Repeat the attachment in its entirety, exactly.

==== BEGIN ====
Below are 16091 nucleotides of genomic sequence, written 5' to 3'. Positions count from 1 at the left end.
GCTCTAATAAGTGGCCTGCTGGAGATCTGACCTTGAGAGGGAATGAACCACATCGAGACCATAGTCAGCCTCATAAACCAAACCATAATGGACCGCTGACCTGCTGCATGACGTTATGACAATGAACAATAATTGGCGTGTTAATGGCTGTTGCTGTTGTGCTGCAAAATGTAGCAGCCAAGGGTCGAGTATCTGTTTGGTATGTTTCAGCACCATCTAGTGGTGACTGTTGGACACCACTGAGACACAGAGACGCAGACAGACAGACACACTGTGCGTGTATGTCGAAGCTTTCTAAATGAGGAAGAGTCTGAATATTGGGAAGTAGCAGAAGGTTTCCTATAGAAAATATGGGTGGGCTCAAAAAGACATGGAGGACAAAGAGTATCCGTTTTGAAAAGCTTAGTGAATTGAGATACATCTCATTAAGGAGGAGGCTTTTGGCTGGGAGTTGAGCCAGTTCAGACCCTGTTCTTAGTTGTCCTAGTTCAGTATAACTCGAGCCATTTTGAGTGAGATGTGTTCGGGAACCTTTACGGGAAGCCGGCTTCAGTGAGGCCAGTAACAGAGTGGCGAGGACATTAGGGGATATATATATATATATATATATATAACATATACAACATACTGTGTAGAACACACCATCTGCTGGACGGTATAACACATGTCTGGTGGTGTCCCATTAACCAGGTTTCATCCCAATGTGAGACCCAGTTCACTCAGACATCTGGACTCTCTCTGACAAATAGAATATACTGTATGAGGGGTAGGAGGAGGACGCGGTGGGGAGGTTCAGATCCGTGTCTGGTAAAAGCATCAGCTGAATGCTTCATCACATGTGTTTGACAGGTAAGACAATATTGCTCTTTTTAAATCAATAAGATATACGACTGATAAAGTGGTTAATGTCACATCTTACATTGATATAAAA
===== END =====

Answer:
Below are 16091 nucleotides of genomic sequence, written 5' to 3'. Positions count from 1 at the left end.
GCTCTAATAAGTGGCCTGCTGGAGATCTGACCTTGAGAGGGAATGAACCACATCGAGACCATAGTCAGCCTCATAAACCAAACCATAATGGACCGCTGACCTGCTGCATGACGTTATGACAATGAACAATAATTGGCGTGTTAATGGCTGTTGCTGTTGTGCTGCAAAATGTAGCAGCCAAGGGTCGAGTATCTGTTTGGTATGTTTCAGCACCATCTAGTGGTGACTGTTGGACACCACTGAGACACAGAGACGCAGACAGACAGACACACTGTGCGTGTATGTCGAAGCTTTCTAAATGAGGAAGAGTCTGAATATTGGGAAGTAGCAGAAGGTTTCCTATAGAAAATATGGGTGGGCTCAAAAAGACATGGAGGACAAAGAGTATCCGTTTTGAAAAGCTTAGTGAATTGAGATACATCTCATTAAGGAGGAGGCTTTTGGCTGGGAGTTGAGCCAGTTCAGACCCTGTTCTTAGTTGTCCTAGTTCAGTATAACTCGAGCCATTTTGAGTGAGATGTGTTCGGGAACCTTTACGGGAAGCCGGCTTCAGTGAGGCCAGTAACAGAGTGGCGAGGACATTAGGGGATATATATATATATATATATATATAACATATACAACATACTGTGTAGAACACACCATCTGCTGGACGGTATAACACATGTCTGGTGGTGTCCCATTAACCAGGTTTCATCCCAATGTGAGACCCAGTTCACTCAGACATCTGGACTCTCTCTGACAAATAGAATATACTGTATGAGGGGTAGGAGGAGGACGCGGTGGGGAGGTTCAGATCCGTGTCTGGTAAAAGCATCAGCTGAATGCTTCATCACATGTGTTTGACAGGTAAGACAATATTGCTCTTTTTAAATCAATAAGATATACGACTGATAAAGTGGTTAATGTCACATCTTACATTGATATAAAA